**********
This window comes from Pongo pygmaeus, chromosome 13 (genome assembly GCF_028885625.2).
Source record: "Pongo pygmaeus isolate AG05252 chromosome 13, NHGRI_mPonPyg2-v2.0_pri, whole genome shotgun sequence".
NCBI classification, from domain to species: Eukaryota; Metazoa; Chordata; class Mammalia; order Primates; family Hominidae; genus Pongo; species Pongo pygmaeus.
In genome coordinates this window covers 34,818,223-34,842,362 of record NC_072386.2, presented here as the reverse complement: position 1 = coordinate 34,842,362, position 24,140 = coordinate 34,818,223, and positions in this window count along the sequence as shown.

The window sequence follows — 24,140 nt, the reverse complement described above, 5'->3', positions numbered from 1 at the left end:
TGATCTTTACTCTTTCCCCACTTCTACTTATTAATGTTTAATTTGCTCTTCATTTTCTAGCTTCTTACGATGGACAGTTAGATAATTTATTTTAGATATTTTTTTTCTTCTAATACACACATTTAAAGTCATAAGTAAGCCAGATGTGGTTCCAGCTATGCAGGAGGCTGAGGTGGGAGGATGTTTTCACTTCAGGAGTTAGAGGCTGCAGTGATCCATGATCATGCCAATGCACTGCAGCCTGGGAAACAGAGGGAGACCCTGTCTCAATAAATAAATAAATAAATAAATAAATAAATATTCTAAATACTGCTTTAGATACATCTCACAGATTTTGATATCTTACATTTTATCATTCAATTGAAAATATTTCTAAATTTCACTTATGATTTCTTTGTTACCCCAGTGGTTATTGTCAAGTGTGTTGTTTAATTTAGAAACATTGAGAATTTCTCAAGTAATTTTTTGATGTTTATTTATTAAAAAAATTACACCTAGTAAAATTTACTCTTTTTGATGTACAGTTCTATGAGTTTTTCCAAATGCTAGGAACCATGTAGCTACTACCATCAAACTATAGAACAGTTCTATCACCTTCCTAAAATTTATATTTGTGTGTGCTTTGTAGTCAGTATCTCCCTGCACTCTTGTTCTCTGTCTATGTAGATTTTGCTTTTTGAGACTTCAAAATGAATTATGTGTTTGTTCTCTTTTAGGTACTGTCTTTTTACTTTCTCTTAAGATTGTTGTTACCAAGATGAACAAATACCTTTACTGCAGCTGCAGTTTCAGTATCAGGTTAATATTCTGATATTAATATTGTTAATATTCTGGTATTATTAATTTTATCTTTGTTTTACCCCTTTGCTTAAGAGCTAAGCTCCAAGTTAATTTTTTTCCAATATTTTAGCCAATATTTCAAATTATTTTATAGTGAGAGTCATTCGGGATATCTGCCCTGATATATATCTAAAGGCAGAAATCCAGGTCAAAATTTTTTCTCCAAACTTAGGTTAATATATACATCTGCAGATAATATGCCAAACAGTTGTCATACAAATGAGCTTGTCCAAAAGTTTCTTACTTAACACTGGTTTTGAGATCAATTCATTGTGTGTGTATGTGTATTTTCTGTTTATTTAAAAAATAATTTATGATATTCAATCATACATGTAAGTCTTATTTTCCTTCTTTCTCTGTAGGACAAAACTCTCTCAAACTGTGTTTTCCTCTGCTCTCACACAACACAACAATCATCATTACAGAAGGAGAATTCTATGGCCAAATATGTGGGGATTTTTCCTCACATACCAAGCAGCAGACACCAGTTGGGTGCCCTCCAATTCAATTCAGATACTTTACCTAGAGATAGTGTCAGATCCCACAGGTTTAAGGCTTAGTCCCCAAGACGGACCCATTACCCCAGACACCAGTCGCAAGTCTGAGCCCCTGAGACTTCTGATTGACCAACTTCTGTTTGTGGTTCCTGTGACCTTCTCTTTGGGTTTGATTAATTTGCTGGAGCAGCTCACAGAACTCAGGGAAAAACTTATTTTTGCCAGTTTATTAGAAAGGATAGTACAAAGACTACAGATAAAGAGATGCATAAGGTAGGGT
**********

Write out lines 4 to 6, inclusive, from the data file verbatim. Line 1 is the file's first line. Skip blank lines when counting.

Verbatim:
In genome coordinates this window covers 34,818,223-34,842,362 of record NC_072386.2, presented here as the reverse complement: position 1 = coordinate 34,842,362, position 24,140 = coordinate 34,818,223, and positions in this window count along the sequence as shown.

The window sequence follows — 24,140 nt, the reverse complement described above, 5'->3', positions numbered from 1 at the left end:
TGATCTTTACTCTTTCCCCACTTCTACTTATTAATGTTTAATTTGCTCTTCATTTTCTAGCTTCTTACGATGGACAGTTAGATAATTTATTTTAGATATTTTTTTTCTTCTAATACACACATTTAAAGTCATAAGTAAGCCAGATGTGGTTCCAGCTATGCAGGAGGCTGAGGTGGGAGGATGTTTTCACTTCAGGAGTTAGAGGCTGCAGTGATCCATGATCATGCCAATGCACTGCAGCCTGGGAAACAGAGGGAGACCCTGTCTCAATAAATAAATAAATAAATAAATAAATAAATATTCTAAATACTGCTTTAGATACATCTCACAGATTTTGATATCTTACATTTTATCATTCAATTGAAAATATTTCTAAATTTCACTTATGATTTCTTTGTTACCCCAGTGGTTATTGTCAAGTGTGTTGTTTAATTTAGAAACATTGAGAATTTCTCAAGTAATTTTTTGATGTTTATTTATTAAAAAAATTACACCTAGTAAAATTTACTCTTTTTGATGTACAGTTCTATGAGTTTTTCCAAATGCTAGGAACCATGTAGCTACTACCATCAAACTATAGAACAGTTCTATCACCTTCCTAAAATTTATATTTGTGTGTGCTTTGTAGTCAGTATCTCCCTGCACTCTTGTTCTCTGTCTATGTAGATTTTGCTTTTTGAGACTTCAAAATGAATTATGTGTTTGTTCTCTTTTAGGTACTGTCTTTTTACTTTCTCTTAAGATTGTTGTTACCAAGATGAACAAATACCTTTACTGCAGCTGCAGTTTCAGTATCAGGTTAATATTCTGATATTAATATTGTTAATATTCTGGTATTATTAATTTTATCTTTGTTTTACCCCTTTGCTTAAGAGCTAAGCTCCAAGTTAATTTTTTTCCAATATTTTAGCCAATATTTCAAATTATTTTATAGTGAGAGTCATTCGGGATATCTGCCCTGATATATATCTAAAGGCAGAAATCCAGGTCAAAATTTTTTCTCCAAACTTAGGTTAATATATACATCTGCAGATAATATGCCAAACAGTTGTCATACAAATGAGCTTGTCCAAAAGTTTCTTACTTAACACTGGTTTTGAGATCAATTCATTGTGTGTGTATGTGTATTTTCTGTTTATTTAAAAAATAATTTATGATATTCAATCATACATGTAAGTCTTATTTTCCTTCTTTCTCTGTAGGACAAAACTCTCTCAAACTGTGTTTTCCTCTGCTCTCACACAACACAACAATCATCATTACAGAAGGAGAATTCTATGGCCAAATATGTGGGGATTTTTCCTCACATACCAAGCAGCAGACACCAGTTGGGTGCCCTCCAATTCAATTCAGATACTTTACCTAGAGATAGTGTCAGATCCCACAGGTTTAAGGCTTAGTCCCCAAGACGGACCCATTACCCCAGACACCAGTCGCAAGTCTGAGCCCCTGAGACTTCTGATTGACCAACTTCTGTTTGTGGTTCCTGTGACCTTCTCTTTGGGTTTGATTAATTTGCTGGAGCAGCTCACAGAACTCAGGGAAAAACTTATTTTTGCCAGTTTATTAGAAAGGATAGTACAAAGACTACAGATAAAGAGATGCATAAGGTAGGGT